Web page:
The M1905 bayonet was produced with four different types of scabbards during its lifetime. The first version (Type I) was a leather covered wooden body with a short, blued steel throat/mount and a swiveling belt hook with a clamping wire attachment. This pattern of scabbard was soon replaced by the Type II scabbard, which as nearly identical, but featured a much longer blued metal throat/ top mount. In 1910, the Type III scabbard replaced both of these. It had a rawhide covered wooden body that was contained in a canvas sleeve with a leather tip. The scabbard featured a wire belt hook attachment that could be mounted to the eyelets of the rifleman’s belt. This was the standard World War I era scabbard. After the war, many of the earlier Type I and Type II leather scabbards were modified for use with the rifleman’s belt and had the steel throat and loop system replaced with the wire mount system, which was secured by a leather frog that was attached to the scabbard throat. Although production of the M1905 bayonet ceased in 1922, the bayonets remained in service through World War II. The bayonet fit both the M1903 rifle and its variants, and the later production M-1 Garand. With the pressing need for more bayonets as a result of America’s entry into World War II, a new variant of the M1905 bayonet was adopted. The new pattern of bayonet is often referred to by collectors as the Model 1942, although it was really just the final type of M1905 bayonet produced. The new pattern was adopted and produced with a plastic grip instead of wood and a Parkerized blade. Later in the war the decision was taken to reduce the length of the blade from 16” to 10” and all new bayonets were produced with the shorter blade. Subsequently many of the older M1905 and “M1942” bayonets had their blades shortened to 10” as well.


This is a very nicely preserved example of a pre-World War I production M105 bayonet from the Springfield Arsenal, complete with very nice Type II scabbard. The bayonet is clearly marked on the obverse ricasso: U S / 109963, and on the reverse ricasso: S A / {Flaming Ordnance Bomb} / 1906. The bayonet retains most of its original arsenal bright finish on the blade, as well as much of the original thin line of blue at the ricasso. Somehow, this bayonet managed to escape the many rebuilding and refurbishing programs that occurred between 1917/18 and during the years lead up to and through World War II. The full-length 16” blade is almost entirely smooth, but there are a couple of minute flecks of surface oxidation on the blade here and there. The blade has escaped any significant sharpening but does show a number of very tiny, minor nicks along the edge of the blade. The hilt retains much of the original blued finish, with some loss due to fading and wear, with the blue thinning moderately at the points of contact. The original bayonet catch and release system is present in the hilt and functions perfectly. The roughhewn wooden grip panels are in very nice condition as well, although they do show some lightly scattered bumps and dings from use. The bayonet is contained in an original Rock Island Arsenal Type II leather scabbard that is in very nice condition. These scabbards had a tendency to wear at the tip and are often found with major wear and significant leather loss in this area. This bayonet scabbard has survived with some moderate wear and at the tip, which is an inherently weak area. The tip of the wood scabbard underneath is exposed by the loss of stitching at the tip and resultant shrinking back of the leather covering, exposing a small amount of wood. The remainder of the scabbard and accompanying stitching remains very tight and secure. The scabbard shows some moderate surface wear and finish loss with some scattered scuffs and rubs but retains much of its original dark brown finish. The blued steel scabbard throat retains some of the original bluing and has a moderately oxidized plum brown patina that has blended with the remaining blue. The original swivel mount functions smoothly, and the wire belt loop is complete and fully functional, retaining much of its blued finish as well. The rivet that retains the belt loop is slightly loose, allowing the swivel to move slightly more than when it was new. Both the throat and hanger show some scattered oxidation and surface roughness as well as some pinpricking. The reverse of the scabbard is weakly marked, below the steel throat, R. I. A. / 190? / H.E.K. The “H.E.K.” mark is the mark of Rock Island Arsenal civilian inspector Henry E. Kelsey, who inspected a wide variety of accouterments at that facility during the first two decades of the 20th century. The last number in the date is not legible, but at some angles with the right light appear to be an 8, indicating 1908 production.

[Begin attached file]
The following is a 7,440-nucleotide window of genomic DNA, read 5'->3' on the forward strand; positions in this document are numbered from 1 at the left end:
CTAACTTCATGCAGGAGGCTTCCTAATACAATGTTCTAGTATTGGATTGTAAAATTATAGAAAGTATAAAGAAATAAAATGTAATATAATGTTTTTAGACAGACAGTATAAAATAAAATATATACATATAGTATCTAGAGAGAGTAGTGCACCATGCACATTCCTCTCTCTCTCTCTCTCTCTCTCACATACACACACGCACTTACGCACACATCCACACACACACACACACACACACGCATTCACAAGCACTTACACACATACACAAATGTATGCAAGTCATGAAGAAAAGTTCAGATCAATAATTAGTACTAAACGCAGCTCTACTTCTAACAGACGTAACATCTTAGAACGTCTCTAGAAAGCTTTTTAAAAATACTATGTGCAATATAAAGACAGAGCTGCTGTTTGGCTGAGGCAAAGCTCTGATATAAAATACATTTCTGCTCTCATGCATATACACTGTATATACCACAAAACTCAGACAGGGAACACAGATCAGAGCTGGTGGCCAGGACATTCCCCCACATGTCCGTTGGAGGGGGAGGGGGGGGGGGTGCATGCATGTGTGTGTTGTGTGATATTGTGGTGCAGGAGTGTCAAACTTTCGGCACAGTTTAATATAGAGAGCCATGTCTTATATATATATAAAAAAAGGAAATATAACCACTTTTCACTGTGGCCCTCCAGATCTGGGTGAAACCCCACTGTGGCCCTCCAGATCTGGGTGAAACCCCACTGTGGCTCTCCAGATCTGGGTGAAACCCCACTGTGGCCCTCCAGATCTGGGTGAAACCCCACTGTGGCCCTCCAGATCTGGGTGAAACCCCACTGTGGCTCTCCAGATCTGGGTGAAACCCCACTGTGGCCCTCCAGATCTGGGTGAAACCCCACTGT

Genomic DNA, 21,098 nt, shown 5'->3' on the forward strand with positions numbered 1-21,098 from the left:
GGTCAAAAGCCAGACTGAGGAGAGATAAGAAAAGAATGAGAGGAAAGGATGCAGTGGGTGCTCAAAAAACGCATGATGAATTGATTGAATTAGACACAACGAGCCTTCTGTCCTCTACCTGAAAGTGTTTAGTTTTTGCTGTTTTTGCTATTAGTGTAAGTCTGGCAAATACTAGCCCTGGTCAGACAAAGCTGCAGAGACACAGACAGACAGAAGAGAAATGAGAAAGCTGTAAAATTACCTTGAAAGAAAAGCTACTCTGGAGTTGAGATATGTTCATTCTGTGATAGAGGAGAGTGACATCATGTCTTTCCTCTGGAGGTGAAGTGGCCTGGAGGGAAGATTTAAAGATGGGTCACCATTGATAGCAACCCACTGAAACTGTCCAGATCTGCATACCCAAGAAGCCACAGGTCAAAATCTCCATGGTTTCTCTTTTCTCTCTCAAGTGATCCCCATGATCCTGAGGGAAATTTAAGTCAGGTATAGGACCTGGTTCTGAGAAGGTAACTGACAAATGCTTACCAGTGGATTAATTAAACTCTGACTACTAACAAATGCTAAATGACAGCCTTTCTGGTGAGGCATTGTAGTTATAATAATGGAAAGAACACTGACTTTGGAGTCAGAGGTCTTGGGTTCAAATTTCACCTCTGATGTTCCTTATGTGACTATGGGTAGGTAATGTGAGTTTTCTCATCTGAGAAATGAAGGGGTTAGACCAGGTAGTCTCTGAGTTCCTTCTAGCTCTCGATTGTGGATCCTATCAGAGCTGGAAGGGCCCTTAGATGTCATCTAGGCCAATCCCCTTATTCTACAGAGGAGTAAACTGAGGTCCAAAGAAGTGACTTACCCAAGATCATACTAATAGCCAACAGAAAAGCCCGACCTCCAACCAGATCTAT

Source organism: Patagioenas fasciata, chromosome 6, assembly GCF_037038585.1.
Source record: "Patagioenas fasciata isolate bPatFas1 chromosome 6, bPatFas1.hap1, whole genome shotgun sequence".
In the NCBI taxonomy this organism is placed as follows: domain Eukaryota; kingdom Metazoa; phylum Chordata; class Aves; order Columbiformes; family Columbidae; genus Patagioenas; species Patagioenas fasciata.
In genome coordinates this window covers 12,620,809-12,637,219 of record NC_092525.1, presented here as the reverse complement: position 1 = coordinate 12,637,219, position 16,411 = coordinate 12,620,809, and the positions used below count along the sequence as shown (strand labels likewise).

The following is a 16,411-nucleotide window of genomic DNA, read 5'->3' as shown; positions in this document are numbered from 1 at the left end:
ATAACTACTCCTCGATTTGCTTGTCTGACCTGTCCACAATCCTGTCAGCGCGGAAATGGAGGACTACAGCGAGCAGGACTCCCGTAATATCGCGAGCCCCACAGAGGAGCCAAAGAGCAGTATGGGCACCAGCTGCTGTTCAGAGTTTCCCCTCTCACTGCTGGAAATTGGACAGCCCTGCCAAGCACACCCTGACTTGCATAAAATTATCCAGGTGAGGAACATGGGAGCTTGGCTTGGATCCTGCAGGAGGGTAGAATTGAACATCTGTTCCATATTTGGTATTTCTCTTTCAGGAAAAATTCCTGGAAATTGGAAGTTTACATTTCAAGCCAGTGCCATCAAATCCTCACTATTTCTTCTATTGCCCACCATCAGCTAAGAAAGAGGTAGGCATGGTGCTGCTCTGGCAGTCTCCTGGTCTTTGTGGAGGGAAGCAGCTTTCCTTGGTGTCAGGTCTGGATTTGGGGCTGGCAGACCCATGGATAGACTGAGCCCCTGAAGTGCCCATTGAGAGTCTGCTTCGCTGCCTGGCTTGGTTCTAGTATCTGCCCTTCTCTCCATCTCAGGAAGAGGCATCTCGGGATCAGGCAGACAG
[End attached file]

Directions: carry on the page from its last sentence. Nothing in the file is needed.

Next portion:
Overall this is an extremely nice example of a pre-World War I US M1905 Bayonet with the correct, Type II scabbard. These bright blade, blued ricasso M1905 bayonets are extremely difficult to find, in any condition and this one is a real peach. Finding one that is essentially untouched, and this crisp is very rare. Early 1905 bayonets and scabbards are getting harder to find every day. This is a very nice set that will be a great addition to any collection. This set will be a particularly wonderful addition to your pre-World War I US Model 1903 Rifle display.


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Tags: Fine, Bright, Blade, US, Model, 1905, Bayonet, and, Scabbard